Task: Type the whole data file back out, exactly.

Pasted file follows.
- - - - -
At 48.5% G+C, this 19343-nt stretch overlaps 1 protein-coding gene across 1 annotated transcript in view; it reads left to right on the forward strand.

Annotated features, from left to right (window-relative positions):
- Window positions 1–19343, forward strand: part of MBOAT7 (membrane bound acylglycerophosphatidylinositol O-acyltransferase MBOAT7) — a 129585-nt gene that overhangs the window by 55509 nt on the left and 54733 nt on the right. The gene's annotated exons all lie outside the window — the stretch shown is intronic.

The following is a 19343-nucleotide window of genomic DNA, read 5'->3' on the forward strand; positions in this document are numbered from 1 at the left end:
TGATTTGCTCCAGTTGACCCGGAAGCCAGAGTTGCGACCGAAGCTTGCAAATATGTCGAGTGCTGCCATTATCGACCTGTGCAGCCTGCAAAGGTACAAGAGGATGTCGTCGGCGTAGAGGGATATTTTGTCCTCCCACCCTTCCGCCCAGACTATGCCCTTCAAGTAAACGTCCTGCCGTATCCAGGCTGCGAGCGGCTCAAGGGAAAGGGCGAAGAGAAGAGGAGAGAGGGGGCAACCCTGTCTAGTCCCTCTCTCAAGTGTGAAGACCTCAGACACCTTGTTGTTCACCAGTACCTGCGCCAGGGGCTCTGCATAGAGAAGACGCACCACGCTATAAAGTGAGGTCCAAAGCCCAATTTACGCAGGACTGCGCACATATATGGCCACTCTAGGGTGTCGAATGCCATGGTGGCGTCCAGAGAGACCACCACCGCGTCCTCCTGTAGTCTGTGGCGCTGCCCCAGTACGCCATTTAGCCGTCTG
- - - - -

At 48.5% G+C, this 19343-nt stretch overlaps 1 protein-coding gene across 1 annotated transcript in view; it reads left to right on the forward strand.

Annotated features, from left to right (window-relative positions):
- Window positions 1–19343, forward strand: part of MBOAT7 (membrane bound acylglycerophosphatidylinositol O-acyltransferase MBOAT7) — a 129585-nt gene that overhangs the window by 55509 nt on the left and 54733 nt on the right. The gene's annotated exons all lie outside the window — the stretch shown is intronic.

The following is a 19343-nucleotide window of genomic DNA, read 5'->3' on the forward strand; positions in this document are numbered from 1 at the left end:
TGATTTGCTCCAGTTGACCCGGAAGCCAGAGTTGCGACCGAAGCTTGCAAATATGTCGAGTGCTGCCATTATCGACCTGTGCAGCCTGCAAAGGTACAAGAGGATGTCGTCGGCGTAGAGGGATATTTTGTCCTCCCACCCTTCCGCCCAGACTATGCCCTTCAAGTAAACGTCCTGCCGTATCCAGGCTGCGAGCGGCTCAAGGGAAAGGGCGAAGAGAAGAGGAGAGAGGGGGCAACCCTGTCTAGTCCCTCTCTCAAGTGTGAAGACCTCAGACACCTTGTTGTTCACCAGTACCTGCGCCAGGGGCTCTGCATAGAGAAGACGCACCACGCTATAAAGTGAGGTCCAAAGCCCAATTTACGCAGGACTGCGCACATATATGGCCACTCTAGGGTGTCGAATGCCATGGTGGCGTCCAGAGAGACCACCACCGCGTCCTCCTGTAGTCTGTGGCGCTGCCCCAGTACGCCATTTAGCCGTCTG